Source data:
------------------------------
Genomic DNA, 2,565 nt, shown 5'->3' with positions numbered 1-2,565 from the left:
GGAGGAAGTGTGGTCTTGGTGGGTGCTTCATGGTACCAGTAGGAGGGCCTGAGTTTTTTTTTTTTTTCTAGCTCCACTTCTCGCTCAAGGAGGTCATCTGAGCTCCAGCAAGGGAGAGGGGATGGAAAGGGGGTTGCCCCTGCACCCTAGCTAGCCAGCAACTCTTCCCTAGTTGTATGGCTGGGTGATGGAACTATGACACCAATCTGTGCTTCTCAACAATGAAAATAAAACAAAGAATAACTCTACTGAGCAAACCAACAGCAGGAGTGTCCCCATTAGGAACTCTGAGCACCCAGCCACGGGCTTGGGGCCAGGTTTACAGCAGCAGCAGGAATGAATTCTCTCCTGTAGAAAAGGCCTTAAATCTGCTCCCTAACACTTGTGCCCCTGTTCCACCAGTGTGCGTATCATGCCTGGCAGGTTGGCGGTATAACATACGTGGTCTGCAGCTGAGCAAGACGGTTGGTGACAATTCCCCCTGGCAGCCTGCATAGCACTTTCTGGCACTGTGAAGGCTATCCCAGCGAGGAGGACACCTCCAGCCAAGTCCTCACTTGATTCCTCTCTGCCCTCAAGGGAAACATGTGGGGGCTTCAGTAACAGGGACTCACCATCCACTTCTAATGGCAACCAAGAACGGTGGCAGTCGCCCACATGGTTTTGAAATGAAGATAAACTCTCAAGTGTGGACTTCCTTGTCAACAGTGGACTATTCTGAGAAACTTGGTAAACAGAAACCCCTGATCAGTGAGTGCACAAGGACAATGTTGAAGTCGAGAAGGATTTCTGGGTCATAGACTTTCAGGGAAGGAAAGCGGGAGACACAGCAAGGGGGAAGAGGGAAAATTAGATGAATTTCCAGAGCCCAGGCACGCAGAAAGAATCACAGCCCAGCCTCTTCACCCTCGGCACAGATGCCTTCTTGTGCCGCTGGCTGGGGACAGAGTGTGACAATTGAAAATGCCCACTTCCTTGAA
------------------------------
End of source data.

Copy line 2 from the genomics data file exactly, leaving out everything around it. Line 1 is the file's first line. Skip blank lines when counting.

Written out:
GGAGGAAGTGTGGTCTTGGTGGGTGCTTCATGGTACCAGTAGGAGGGCCTGAGTTTTTTTTTTTTTTCTAGCTCCACTTCTCGCTCAAGGAGGTCATCTGAGCTCCAGCAAGGGAGAGGGGATGGAAAGGGGGTTGCCCCTGCACCCTAGCTAGCCAGCAACTCTTCCCTAGTTGTATGGCTGGGTGATGGAACTATGACACCAATCTGTGCTTCTCAACAATGAAAATAAAACAAAGAATAACTCTACTGAGCAAACCAACAGCAGGAGTGTCCCCATTAGGAACTCTGAGCACCCAGCCACGGGCTTGGGGCCAGGTTTACAGCAGCAGCAGGAATGAATTCTCTCCTGTAGAAAAGGCCTTAAATCTGCTCCCTAACACTTGTGCCCCTGTTCCACCAGTGTGCGTATCATGCCTGGCAGGTTGGCGGTATAACATACGTGGTCTGCAGCTGAGCAAGACGGTTGGTGACAATTCCCCCTGGCAGCCTGCATAGCACTTTCTGGCACTGTGAAGGCTATCCCAGCGAGGAGGACACCTCCAGCCAAGTCCTCACTTGATTCCTCTCTGCCCTCAAGGGAAACATGTGGGGGCTTCAGTAACAGGGACTCACCATCCACTTCTAATGGCAACCAAGAACGGTGGCAGTCGCCCACATGGTTTTGAAATGAAGATAAACTCTCAAGTGTGGACTTCCTTGTCAACAGTGGACTATTCTGAGAAACTTGGTAAACAGAAACCCCTGATCAGTGAGTGCACAAGGACAATGTTGAAGTCGAGAAGGATTTCTGGGTCATAGACTTTCAGGGAAGGAAAGCGGGAGACACAGCAAGGGGGAAGAGGGAAAATTAGATGAATTTCCAGAGCCCAGGCACGCAGAAAGAATCACAGCCCAGCCTCTTCACCCTCGGCACAGATGCCTTCTTGTGCCGCTGGCTGGGGACAGAGTGTGACAATTGAAAATGCCCACTTCCTTGAA